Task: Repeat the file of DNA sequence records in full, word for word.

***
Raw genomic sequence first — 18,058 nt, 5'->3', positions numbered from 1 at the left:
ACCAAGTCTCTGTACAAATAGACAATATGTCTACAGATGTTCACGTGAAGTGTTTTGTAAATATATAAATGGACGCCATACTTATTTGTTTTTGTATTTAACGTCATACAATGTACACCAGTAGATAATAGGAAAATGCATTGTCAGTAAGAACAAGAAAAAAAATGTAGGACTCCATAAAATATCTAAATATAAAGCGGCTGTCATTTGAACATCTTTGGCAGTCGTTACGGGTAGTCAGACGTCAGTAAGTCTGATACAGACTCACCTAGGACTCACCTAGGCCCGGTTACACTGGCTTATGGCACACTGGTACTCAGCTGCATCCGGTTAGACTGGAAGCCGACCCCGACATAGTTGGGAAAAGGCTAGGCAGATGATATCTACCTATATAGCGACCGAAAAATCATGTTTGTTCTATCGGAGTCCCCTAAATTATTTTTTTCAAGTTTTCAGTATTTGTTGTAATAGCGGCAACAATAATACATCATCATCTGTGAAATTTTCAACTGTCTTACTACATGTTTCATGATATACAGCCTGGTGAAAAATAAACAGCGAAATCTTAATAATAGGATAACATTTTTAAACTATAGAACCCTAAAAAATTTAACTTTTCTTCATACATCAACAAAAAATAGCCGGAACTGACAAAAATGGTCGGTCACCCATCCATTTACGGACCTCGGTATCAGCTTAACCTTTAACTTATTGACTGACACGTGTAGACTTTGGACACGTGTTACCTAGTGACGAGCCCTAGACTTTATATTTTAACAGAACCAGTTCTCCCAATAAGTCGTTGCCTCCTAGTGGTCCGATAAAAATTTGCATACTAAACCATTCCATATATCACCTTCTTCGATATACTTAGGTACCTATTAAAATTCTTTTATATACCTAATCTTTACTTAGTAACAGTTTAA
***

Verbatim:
Raw genomic sequence first — 18,058 nt, 5'->3', positions numbered from 1 at the left:
ACCAAGTCTCTGTACAAATAGACAATATGTCTACAGATGTTCACGTGAAGTGTTTTGTAAATATATAAATGGACGCCATACTTATTTGTTTTTGTATTTAACGTCATACAATGTACACCAGTAGATAATAGGAAAATGCATTGTCAGTAAGAACAAGAAAAAAAATGTAGGACTCCATAAAATATCTAAATATAAAGCGGCTGTCATTTGAACATCTTTGGCAGTCGTTACGGGTAGTCAGACGTCAGTAAGTCTGATACAGACTCACCTAGGACTCACCTAGGCCCGGTTACACTGGCTTATGGCACACTGGTACTCAGCTGCATCCGGTTAGACTGGAAGCCGACCCCGACATAGTTGGGAAAAGGCTAGGCAGATGATATCTACCTATATAGCGACCGAAAAATCATGTTTGTTCTATCGGAGTCCCCTAAATTATTTTTTTCAAGTTTTCAGTATTTGTTGTAATAGCGGCAACAATAATACATCATCATCTGTGAAATTTTCAACTGTCTTACTACATGTTTCATGATATACAGCCTGGTGAAAAATAAACAGCGAAATCTTAATAATAGGATAACATTTTTAAACTATAGAACCCTAAAAAATTTAACTTTTCTTCATACATCAACAAAAAATAGCCGGAACTGACAAAAATGGTCGGTCACCCATCCATTTACGGACCTCGGTATCAGCTTAACCTTTAACTTATTGACTGACACGTGTAGACTTTGGACACGTGTTACCTAGTGACGAGCCCTAGACTTTATATTTTAACAGAACCAGTTCTCCCAATAAGTCGTTGCCTCCTAGTGGTCCGATAAAAATTTGCATACTAAACCATTCCATATATCACCTTCTTCGATATACTTAGGTACCTATTAAAATTCTTTTATATACCTAATCTTTACTTAGTAACAGTTTAA